Seth Littrell won't get enough credit for his inaugural season at the helm of the Mean Green. He brought his team, that many (including this site) thought was a two or three win team and got them to a bowl game. Albeit a five win bowl season, but a bowl none the less.
Let's break down North Texas' five year recruiting numbers.
A brief disclaimer or two, first, it's recruiting i.e. an inexact science, zero star players go on to great NFL careers. We acknowledge that. But, if you look at trends, especially the top ten to fifteen classes each year you find that schools that recruit that level of talent tend to perform well. Second, we use 24/7 composite rankings for no good reason accept they are easier to track over the date ranges we're looking at.
Five Years and what do we have to show for it?
The recruiting run of North Texas in the last five years has been...rough. Not UTEP rough, but rough. Rough compared to where North Texas should be. In the past decade North Texas has undergone a phenomenal construction campaign that includes a beautiful Apogee Stadium, Mean Green Village, an Athletic Center, new weight room, etc, etc. Everything a growing athletic/football program needs. The Mean Green sit in one of the greatest recruiting hotbeds in the country. Denton is a pretty great college town and yet here we are, five years and not much to show.
North Texas' recruiting trend line looks like a shallow bell curve, with one year outside the top 100 bookended by years just outside the 120s. We predicted the Mean Green were prepared for take off after McCarney's 2013 Heart of Dallas Opus. Instead McCarney would go just 4-13 in his last one plus years. McCarney never really turned the corner recruiting either.
Enter Seth Littrell who now sits squarely in year two, with a full year in the saddle. We're sure he expected more, but maybe there's a light at the end of the tunnel here. Maybe.
We harken back to the Old Pirate himself Mike Leach, the ultimate exploiter of college football's market inefficiencies, who took a Texas Tech program from its annual 6-5 regular season to bowl games and giant killing by recruiting players that fit his system and a scheme that drove defenses bananas. It's a system that Littrell and OC Graham Harrell know well. His second class is chock full of undersized athletes who may act as water bugs in Littrell's offense - small but impossible to catch. They also went lineman heavy, a position of dire need. Leach turned the Big 12 on its ear with scheme and fit, maybe Littrell does the same in CUSA. He'll need to because from a pure talent perspective the Mean Green are lagging.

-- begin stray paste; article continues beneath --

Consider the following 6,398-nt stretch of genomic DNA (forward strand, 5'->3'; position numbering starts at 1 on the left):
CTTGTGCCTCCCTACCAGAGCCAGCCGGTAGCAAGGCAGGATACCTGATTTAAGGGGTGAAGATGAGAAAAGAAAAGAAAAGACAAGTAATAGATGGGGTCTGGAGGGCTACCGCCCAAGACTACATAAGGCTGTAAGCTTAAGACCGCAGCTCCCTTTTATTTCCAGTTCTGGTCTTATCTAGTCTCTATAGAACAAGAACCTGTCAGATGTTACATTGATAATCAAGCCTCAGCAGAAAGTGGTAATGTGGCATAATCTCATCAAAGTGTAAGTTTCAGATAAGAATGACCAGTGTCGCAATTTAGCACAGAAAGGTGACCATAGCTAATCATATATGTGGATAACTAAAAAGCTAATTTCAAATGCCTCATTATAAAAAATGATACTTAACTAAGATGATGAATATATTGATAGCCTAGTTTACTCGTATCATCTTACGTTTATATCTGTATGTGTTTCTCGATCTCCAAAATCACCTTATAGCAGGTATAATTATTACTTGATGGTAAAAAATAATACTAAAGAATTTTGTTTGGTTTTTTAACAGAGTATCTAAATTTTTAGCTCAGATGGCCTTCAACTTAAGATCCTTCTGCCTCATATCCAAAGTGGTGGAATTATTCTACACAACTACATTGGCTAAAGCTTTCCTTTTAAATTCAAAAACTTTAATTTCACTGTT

Three Stars needed
For a Non-Power 5 school, three stars are the key to success. The Power 5's are going to take the VAST majority of four and five-star talent. Of 24/7s 335 four or five-star ranked recruits, only six signed outside the Power 5. (BYU grabbed two, Boise, UCF, Cincy, and Memphis each scored one) Great Group of Five schools will land the majority of their recruits in the 3-star range. Boise State has won 75% of their games the past four years and does so by signing classes that are 85% 3-star recruit or higher. PJ Fleck built his Western Michigan juggernaut not by Rowing the Boat, but rather by recruiting better players. In the Broncos last three seasons almost 60% of their signed classes were 3-Star caliber athletes.
Are 3-stars the be all and end all? No. And yes, the ratings systems aren't full proof, however they are pretty good. Swag parties like the Opening, regional combines, and satellite camps give better exposure and lead to better evaluations than ever before. Elite recruits and even everyday Joe's are poked, prodded, timed and measured. Unlike the old days when an in-home or on-campus visits were the first opportunity to see if the 6'3 290 pound guard is actually 6'1 220, most players are tracked from their sophomore year or before. The wind aided coach's stopwatch has been replaced by electronic timing and game tape is more readily available than ever before.
The Mean Green have gone five years without signing a class of 40% or more 3-star rated or better athletes . That's a rough stretch. We've used that word a lot. It's also come out in wins and losses. Just one loss separates North Texas from the worst teams in the CUSA from 2013 to 2016. The recruiting rankings, lack of 3-star success bear are a precursor to that drought.
So how does Littrell right the ship? Perhaps through superior talent evaluation and scheme. That however makes his margin for error razor thin. We know that college football is a quarterback centric game and without a doubt the most quarterback friendly system of the last 20 years has been Leach's. He made B.J. Symons a potent weapon. If Littrell can start the conveyor belt of 4,000 plus yard passers, he'll be able to find plenty of talented signal callers who want to climb aboard. He'll also find skill players that want to put up video game numbers as well. As it stands now, he'll face a lot of CUSA squads with better talent than his Mean Green.